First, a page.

Review: Sheck Wes’ ‘Mudboy’ is not as infectious as breakout hit ‘Mo Bamba’

Photo courtesy of Pitchfork

Story by Isong Maro / Contributing Writer

G.O.O.D Music (Kanye West) and Cactus Jack (Travis Scott) label signee Sheck Wes’ debut project has been released. The project is titled “Mudboy,” and its official album art features Wes, who doubles as a fashion model, covered in mud against a white background.

The project comes off the strength of Wes’ break-out hit song, “Mo Bamba,” produced by 16yrold and Take A Daytrip and initially released on the streaming service SoundCloud a year ago. The song itself has become a party favourite and a Top 40 hit on the Billboard Hot 100 Chart.

Wes has also benefitted from placement features on Travis Scott’s “ASTROWORLD,” as well as being shouted out by Canadian artist Drake on the same album. He has also since gained notoriety for his infamous ad-libs.

The producers on this project include the established WondaGurl, up-and-comer Yunglunchbox and the previously mentioned producers of the track “Mo Bamba.” Long-time G.O.O.D music collaborator Anthony Kilhoffer is also credited as the project’s engineer. The project does not have any guest artists.

The album opens up with a bass-heavy track produced by Digital Nas, followed by the track “Live Sheck Wes” produced by Yunglunchbox, both of which set the initial tone of the project – a dark mosh pit mood, filled with moody melodies and a lot of bass.

“Never Lost,” produced by WondaGurl, is a welcomed change of pace, featuring a more laid-back drum track.

Lyrically, Wes talks about growing up in Harlem and topics relating to youthful angst. He also displays his Senegalese and French-speaking background, rapping in French on track 11.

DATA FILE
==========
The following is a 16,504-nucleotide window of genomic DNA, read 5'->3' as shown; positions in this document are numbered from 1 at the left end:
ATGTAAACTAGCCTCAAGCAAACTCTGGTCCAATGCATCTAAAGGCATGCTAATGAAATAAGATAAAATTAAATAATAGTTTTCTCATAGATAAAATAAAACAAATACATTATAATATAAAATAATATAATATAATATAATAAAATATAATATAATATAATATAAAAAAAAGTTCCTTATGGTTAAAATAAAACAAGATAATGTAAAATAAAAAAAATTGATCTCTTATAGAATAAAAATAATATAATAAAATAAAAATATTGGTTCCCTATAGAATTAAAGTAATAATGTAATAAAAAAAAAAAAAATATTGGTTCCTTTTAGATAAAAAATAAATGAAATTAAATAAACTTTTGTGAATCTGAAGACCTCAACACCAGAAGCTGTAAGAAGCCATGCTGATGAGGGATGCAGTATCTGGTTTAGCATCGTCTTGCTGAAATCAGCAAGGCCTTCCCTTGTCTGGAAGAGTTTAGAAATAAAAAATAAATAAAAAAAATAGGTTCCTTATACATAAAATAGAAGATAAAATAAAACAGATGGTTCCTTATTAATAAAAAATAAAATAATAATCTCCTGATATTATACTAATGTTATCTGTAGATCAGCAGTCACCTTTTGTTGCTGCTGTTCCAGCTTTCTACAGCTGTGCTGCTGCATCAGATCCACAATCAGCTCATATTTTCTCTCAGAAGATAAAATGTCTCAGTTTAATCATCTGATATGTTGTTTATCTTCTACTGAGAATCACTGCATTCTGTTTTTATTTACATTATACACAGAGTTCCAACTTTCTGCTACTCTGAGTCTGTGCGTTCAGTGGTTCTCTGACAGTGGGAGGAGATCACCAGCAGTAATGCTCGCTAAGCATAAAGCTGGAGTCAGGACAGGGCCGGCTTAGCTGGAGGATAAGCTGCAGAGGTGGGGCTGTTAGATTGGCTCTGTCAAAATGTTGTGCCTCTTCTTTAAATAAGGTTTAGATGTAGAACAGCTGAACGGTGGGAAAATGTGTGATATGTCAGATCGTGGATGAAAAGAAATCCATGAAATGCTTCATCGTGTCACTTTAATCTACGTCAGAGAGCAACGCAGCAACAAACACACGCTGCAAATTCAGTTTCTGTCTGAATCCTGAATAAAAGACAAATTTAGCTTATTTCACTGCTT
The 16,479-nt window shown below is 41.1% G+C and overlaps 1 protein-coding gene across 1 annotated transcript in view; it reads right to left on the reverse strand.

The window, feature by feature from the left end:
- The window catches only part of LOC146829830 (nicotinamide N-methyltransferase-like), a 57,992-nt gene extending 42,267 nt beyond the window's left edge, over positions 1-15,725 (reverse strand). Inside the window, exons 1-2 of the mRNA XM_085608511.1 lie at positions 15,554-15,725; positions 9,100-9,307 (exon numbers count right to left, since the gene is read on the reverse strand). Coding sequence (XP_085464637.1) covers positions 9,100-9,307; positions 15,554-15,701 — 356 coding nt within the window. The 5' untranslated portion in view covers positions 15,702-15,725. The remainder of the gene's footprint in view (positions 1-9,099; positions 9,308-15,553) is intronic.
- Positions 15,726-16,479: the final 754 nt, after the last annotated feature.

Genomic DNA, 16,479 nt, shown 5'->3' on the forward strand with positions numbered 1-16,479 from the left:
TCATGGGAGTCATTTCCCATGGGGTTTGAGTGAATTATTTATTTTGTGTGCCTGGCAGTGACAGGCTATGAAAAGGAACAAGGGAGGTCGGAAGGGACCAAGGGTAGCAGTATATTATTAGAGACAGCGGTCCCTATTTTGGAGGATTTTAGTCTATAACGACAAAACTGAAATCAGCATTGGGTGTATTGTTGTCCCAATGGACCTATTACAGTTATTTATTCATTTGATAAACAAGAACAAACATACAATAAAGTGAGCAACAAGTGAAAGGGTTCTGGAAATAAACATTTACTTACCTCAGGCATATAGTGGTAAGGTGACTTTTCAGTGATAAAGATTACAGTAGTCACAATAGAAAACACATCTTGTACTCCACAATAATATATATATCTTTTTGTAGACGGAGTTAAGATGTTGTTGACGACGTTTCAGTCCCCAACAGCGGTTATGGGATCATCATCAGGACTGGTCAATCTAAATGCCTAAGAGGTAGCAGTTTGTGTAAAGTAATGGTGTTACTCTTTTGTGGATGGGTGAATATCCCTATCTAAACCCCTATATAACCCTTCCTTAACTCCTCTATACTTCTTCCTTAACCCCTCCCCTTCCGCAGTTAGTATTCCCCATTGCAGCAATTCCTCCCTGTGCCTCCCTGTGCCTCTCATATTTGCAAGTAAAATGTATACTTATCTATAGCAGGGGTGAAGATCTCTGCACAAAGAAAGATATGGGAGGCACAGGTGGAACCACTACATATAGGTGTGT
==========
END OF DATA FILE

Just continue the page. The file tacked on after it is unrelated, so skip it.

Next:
Understandably in the streaming era, a longer length can equate to more revenue. However, this project could have benefitted from a shorter and more concise eight to 10 track length. At 14 tracks, the project starts to feel drawn out in the middle and really struggles to keep up with the high-intensity mood set initially.

Some of the songs on this part of the project such as “Wanted” and “WESPN” feel redundant, and this is not aided by the fact that Wes’ style is pretty one dimensional and relies more heavily on hype ad-libs and energy, which is pretty much the norm in contemporary hip-hop. The goal with this style of music should be to capture the listener’s attention in as short an amount of time as possible much like a lot of punk rock music, leaving very little room for redundant and unnecessary tracks.

The track “Mo Bamba” has been one of the most infectious songs of 2018, and its unconventional rise in popularity is a true testament of the power of fan power. While Wes and the talented line-up of producers and engineers on this project do an admirable job of crafting sounds in the same vein as the aforementioned, the project as a whole is not quite as endearing.

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